All 40 of those goals have been scored inside the penalty area - only Tim Cahill (56), Javier Hernandez (53), Gabriel Jesus (43) and John Terry (41) have netted more with 100 per cent coming inside the box.

No team has failed to score in more different Premier League games than Burnley this season (10), while no team has netted in more different games than West Ham (15).

It was also a third successive clean sheet in the league for David Moyes' men for the first time since September 2019 as they picked up an eighth win of the campaign in their 18th game, a tally it took them 32 games to reach last time around.

Urban Meyer's coaching career looked to be over when he bid farewell to Ohio State following victory on arguably college football's grandest stage, the Rose Bowl, on New Year's Day in 2019.

It appeared to be the perfect send-off for one of the most successful and influential coaches in the college game.

Yet despite health concerns that forced his apparent retirement, Meyer clearly still had a thirst for a new challenge during his brief stint as a TV analyst.

That has been quenched with a step up to the professional ranks nobody had seen coming, Meyer on Wednesday appointed the head coach of the Jacksonville Jaguars.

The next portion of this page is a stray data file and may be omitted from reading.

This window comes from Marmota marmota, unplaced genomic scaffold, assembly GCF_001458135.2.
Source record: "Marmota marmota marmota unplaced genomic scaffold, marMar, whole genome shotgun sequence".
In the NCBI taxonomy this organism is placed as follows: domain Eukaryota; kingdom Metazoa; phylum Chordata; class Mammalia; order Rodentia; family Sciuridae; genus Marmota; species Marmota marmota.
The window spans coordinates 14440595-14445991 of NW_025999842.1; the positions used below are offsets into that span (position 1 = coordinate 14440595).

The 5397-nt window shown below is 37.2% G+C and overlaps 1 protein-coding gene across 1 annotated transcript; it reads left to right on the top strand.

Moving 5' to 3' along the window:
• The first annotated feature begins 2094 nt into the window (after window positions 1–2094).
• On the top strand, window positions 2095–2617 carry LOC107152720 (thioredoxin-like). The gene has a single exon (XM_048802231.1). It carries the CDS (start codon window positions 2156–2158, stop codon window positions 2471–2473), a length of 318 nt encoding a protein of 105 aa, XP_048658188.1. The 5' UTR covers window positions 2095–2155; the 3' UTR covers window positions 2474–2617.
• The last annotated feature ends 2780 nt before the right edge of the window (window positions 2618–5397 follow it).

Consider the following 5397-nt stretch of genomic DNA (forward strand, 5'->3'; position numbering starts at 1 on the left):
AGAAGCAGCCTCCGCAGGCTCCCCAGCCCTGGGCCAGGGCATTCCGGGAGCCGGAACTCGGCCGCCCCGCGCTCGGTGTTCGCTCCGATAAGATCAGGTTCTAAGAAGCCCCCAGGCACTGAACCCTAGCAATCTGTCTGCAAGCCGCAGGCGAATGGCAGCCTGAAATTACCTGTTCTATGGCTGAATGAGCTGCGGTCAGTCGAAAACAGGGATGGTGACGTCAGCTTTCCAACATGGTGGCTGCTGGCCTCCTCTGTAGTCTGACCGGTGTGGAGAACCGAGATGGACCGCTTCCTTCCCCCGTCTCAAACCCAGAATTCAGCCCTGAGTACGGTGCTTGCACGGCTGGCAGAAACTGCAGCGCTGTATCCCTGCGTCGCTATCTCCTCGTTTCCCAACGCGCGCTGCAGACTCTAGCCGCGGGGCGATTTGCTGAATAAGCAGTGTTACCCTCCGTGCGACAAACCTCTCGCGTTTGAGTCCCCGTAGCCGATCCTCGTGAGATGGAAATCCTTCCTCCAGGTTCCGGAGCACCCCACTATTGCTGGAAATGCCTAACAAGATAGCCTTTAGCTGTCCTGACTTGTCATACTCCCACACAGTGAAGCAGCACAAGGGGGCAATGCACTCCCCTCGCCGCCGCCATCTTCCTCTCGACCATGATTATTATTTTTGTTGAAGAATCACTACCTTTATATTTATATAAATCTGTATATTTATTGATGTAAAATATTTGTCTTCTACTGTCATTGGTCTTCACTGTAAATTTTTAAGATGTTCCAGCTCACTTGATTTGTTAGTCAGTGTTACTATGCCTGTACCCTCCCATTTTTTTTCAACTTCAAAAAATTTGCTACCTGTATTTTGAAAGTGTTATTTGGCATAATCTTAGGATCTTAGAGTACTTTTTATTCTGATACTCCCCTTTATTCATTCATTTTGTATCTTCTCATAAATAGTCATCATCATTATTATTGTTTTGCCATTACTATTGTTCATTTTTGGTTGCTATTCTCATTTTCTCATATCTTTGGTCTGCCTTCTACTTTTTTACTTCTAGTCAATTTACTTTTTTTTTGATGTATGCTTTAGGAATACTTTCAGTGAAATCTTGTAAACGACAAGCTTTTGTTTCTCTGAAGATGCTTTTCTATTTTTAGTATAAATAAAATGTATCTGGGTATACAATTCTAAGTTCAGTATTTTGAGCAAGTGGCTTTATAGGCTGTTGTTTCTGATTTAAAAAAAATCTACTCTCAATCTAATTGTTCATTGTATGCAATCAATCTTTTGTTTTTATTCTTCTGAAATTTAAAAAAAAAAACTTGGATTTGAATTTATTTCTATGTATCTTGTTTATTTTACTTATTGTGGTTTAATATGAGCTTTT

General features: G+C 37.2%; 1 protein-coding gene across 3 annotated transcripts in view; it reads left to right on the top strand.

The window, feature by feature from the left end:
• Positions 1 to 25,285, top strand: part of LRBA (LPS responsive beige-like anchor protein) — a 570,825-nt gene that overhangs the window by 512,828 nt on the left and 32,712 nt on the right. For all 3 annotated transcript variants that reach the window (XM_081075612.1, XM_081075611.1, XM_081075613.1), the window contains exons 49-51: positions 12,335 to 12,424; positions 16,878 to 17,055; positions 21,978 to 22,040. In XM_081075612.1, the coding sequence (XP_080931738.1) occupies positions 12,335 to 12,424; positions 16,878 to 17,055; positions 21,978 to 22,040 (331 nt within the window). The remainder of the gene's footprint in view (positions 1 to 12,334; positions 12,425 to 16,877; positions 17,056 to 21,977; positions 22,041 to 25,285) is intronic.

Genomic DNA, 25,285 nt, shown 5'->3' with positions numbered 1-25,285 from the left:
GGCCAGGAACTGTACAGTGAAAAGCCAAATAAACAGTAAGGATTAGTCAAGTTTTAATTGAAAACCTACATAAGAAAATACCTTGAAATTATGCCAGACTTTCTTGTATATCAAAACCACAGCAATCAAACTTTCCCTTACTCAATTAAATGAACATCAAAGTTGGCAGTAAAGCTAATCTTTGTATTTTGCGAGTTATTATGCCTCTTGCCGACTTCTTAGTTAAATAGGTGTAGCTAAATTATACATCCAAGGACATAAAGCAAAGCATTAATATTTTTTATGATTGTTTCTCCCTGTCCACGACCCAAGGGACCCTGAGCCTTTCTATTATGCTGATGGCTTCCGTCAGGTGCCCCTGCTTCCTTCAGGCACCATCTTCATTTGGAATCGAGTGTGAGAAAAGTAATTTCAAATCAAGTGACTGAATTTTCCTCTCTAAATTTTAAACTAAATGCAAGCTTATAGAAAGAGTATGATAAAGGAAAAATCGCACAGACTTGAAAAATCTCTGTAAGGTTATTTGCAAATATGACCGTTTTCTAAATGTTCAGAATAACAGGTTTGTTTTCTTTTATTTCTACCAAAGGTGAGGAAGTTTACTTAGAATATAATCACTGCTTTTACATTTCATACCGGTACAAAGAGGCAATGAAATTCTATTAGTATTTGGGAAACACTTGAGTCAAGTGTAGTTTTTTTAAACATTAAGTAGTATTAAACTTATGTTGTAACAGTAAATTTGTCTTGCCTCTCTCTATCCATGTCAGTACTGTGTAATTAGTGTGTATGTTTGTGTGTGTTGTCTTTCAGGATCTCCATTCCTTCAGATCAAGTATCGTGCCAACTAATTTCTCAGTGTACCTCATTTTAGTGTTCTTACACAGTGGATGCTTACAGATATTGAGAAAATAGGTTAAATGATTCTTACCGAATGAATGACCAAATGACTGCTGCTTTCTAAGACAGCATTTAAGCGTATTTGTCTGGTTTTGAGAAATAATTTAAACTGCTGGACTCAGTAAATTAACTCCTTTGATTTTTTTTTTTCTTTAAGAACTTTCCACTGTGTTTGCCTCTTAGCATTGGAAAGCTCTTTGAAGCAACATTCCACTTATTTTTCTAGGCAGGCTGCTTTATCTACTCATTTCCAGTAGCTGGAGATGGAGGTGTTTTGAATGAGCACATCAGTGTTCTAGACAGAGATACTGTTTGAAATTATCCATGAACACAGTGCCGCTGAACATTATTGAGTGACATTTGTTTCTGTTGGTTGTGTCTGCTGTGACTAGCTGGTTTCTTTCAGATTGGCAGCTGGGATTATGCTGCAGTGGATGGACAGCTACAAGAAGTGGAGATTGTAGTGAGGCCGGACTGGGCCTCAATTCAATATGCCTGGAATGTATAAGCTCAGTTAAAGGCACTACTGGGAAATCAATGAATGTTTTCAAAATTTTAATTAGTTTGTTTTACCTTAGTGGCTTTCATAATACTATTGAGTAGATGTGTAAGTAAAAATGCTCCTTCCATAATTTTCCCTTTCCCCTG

It is a splash move from the Jaguars that comes with a clear risk, with Meyer never having coached in the NFL during his storied career.

His first job at the highest level will likely see him get the chance to coach Trevor Lawrence, the Clemson quarterback considered a lock for the number one overall pick, who is widely regarded as the best prospect at the sport's most important position since Andrew Luck.

But will Meyer be able to get the best out of Lawrence and overcome his lack of NFL experience to succeed in turning the Jaguars around? There's a lot of evidence to suggest his achievements in college should translate to the pros.

A natural winner

Though all Meyer's experience has come in college, the first obvious sign for Jaguars fans is his track record of success.

In 17 seasons in the college ranks, Meyer never had a losing season.

His career record of 187-32 puts him third all-time in winning percentage (.854), with only Knute Rockne (.881) and Frank Leahy (.864) ahead of him.

Meyer's two-season stint at Utah ended with the Utes ranked as a top-five team, while he won two National Championships at Florida.

A third national title came during his time with Ohio State, the Buckeyes consistently excelling under Meyer on the back of some excellent recruiting.

Constructing success